One of the three drummers who attended was highly-acclaimed NYC jazz drummer Carter McLean.
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Carter runs Four Hands Drumming, an incredible lesson program designed to help improve your playing as a drummer and help you find your unique voice.
He also runs an excellent YouTube channel.
Carter’s clinic was more educational than performance-based. He did start with a lengthy and impressive solo, but I took a lot from his statements afterward.
For example, he’s the only drummer I’ve heard that has commented on the current swipe culture that plaguing us all.
Now, before there’s a flame war in the comments, let me clarify. I’m not saying social media is inherently bad. In fact, it’s probably the greatest technological innovation to date. I’m just saying that with the good, comes some bad.
The Rise of #instadrummer and Swipe Culture
We’ve all seen the hashtag #instadrummer on Instagram, right? I think it may be one of the most popular ones drummers include with their content.
With the rise of social media, we’ve seen a tremendous increase in the amount of content that’s available for our viewing pleasure online. It’s come at a price, unfortunately.
We have virtually no attention span when viewing content on social media.
And don’t just take my word for it — researchers at the Technical University of Denmark suggest the collective global attention span is narrowing due to the amount of information available.
It makes complete sense. I notice it with people all the time in daily conversation.
It’s no shock that we have little to zero attention spans. I’m sure I scrolled past hundreds of posts today combined between Facebook and Instagram.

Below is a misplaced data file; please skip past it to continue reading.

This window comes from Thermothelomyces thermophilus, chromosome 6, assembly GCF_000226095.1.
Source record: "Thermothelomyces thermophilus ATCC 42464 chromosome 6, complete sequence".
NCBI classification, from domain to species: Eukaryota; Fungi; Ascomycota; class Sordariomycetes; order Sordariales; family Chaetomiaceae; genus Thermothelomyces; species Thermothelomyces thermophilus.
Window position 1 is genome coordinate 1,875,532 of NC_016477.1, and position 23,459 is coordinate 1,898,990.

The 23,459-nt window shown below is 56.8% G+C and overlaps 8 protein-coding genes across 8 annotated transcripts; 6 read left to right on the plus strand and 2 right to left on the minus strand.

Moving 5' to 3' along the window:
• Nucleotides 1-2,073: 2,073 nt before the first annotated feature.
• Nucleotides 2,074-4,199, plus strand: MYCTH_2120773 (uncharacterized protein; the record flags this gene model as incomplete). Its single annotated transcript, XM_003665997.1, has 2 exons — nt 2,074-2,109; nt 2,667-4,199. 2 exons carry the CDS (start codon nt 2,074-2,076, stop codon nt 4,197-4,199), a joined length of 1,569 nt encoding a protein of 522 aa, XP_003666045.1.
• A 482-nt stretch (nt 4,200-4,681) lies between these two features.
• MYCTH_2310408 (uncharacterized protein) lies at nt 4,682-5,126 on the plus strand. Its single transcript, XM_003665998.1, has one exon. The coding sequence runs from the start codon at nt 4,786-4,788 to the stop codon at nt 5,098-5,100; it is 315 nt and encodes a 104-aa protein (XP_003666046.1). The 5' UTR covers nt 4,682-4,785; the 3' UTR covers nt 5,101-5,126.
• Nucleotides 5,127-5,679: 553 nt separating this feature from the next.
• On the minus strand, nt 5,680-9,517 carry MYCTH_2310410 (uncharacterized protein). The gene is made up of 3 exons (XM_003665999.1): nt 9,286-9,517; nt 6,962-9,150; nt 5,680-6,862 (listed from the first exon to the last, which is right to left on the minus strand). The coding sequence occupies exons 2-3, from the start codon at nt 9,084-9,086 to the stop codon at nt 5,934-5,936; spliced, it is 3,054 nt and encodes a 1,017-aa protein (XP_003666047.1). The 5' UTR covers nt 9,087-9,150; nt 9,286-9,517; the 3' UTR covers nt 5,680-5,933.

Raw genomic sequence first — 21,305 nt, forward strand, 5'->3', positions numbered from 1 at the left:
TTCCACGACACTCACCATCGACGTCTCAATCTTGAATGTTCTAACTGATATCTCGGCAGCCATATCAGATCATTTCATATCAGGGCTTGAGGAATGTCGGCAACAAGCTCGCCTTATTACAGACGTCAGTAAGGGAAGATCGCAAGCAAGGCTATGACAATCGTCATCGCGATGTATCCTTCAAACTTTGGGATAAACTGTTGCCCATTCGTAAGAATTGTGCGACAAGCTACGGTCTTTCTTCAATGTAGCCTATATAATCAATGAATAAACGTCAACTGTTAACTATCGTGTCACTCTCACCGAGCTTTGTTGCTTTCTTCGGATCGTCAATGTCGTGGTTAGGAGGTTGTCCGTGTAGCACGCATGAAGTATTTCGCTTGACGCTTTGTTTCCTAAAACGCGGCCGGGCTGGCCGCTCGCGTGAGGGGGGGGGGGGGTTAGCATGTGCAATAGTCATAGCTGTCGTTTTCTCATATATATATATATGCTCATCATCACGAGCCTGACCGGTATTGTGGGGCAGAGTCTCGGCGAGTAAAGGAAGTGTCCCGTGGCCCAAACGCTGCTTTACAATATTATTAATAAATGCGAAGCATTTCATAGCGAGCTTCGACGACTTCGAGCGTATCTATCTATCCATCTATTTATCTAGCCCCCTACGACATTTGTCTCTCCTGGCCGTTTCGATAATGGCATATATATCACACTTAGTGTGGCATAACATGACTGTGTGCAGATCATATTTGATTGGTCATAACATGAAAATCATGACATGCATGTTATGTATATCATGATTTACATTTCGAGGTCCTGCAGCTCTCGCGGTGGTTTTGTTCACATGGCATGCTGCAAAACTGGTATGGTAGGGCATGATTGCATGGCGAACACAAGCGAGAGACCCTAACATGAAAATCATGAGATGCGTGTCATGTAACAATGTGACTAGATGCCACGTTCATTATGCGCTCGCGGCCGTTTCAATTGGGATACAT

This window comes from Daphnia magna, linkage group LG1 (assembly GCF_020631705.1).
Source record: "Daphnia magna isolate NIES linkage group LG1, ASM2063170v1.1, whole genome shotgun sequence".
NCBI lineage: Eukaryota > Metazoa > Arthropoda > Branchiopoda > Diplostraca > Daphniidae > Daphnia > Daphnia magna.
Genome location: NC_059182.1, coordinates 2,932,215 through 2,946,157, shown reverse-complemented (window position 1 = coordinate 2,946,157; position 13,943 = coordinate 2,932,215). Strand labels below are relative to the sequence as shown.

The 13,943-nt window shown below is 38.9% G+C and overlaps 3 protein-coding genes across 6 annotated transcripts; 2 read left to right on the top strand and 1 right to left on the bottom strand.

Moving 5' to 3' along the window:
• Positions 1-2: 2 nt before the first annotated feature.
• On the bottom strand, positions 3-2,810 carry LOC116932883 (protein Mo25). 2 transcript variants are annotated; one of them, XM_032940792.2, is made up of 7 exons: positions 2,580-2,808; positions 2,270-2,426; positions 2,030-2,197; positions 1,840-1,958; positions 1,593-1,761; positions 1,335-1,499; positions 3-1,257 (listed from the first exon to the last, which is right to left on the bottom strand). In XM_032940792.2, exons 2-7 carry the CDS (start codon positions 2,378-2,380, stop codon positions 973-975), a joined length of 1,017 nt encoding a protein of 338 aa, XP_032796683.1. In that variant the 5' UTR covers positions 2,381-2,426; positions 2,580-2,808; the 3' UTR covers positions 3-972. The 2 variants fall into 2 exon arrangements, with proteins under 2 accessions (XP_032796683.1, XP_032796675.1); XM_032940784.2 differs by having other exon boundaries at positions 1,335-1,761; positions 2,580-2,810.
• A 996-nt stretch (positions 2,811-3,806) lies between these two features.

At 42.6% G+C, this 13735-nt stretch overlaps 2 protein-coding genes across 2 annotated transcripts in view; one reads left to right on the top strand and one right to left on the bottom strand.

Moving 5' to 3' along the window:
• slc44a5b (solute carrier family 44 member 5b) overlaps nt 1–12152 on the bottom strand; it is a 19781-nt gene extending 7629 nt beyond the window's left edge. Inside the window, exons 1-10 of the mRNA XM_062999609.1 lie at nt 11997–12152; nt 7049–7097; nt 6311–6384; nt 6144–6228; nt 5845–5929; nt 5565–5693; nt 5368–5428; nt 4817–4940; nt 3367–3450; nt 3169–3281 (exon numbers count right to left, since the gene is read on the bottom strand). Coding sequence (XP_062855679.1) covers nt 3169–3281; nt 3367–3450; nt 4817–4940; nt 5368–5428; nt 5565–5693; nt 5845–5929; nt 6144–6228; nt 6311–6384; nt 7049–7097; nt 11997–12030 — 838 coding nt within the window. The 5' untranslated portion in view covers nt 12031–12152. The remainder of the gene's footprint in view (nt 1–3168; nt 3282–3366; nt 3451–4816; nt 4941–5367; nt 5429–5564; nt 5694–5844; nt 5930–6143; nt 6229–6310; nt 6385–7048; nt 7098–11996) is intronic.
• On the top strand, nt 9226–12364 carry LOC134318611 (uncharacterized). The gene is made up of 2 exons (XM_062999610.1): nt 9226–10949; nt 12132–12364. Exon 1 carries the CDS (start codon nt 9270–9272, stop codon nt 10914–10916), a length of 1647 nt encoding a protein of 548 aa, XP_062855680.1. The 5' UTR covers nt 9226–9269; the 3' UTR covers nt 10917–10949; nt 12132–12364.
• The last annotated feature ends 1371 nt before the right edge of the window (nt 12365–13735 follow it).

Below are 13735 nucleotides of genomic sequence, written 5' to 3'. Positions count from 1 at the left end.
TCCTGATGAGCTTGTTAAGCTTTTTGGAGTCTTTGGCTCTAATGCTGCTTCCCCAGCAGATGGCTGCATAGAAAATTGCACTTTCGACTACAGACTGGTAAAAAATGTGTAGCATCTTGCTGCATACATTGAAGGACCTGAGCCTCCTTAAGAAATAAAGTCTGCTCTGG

I can’t remember many of them if any.
Think about this in terms of drummers on Instagram. There are tens, if not, hundreds of thousands, all sharing video clips and pictures each day.
There’s just too much noise for us to really focus on each drummer and take something positive from each clip we see.
Leave a comment down below with the number of drummers you’ve scrolled past on Instagram today (estimate).
How many of them do you truly remember — did you take away anything from what they played?
This idea was Carter’s main point in his lecture.
“We’ve all got some device in our pockets. We can listen to every song ever written right now in your pocket, which is unbelievable if you think about it.
But the problem with that is it’s very disposable at the same time.
So, people who might see the most amazing drummer on Instagram go, “man, that guy’s great,” and then you swipe, next guy.
You’re not digesting anything. Even if it’s the most amazing thing you’ve ever seen in your life, you hang on it for about 3 seconds, and then you swipe.
And you got to think about that. Kind of readjust and try to slow everything down and really, the reason these two guys appear and sound the way they do is because they digested all the great players that came before them. They didn’t see Tony Williams and only go, “that guy’s really good.”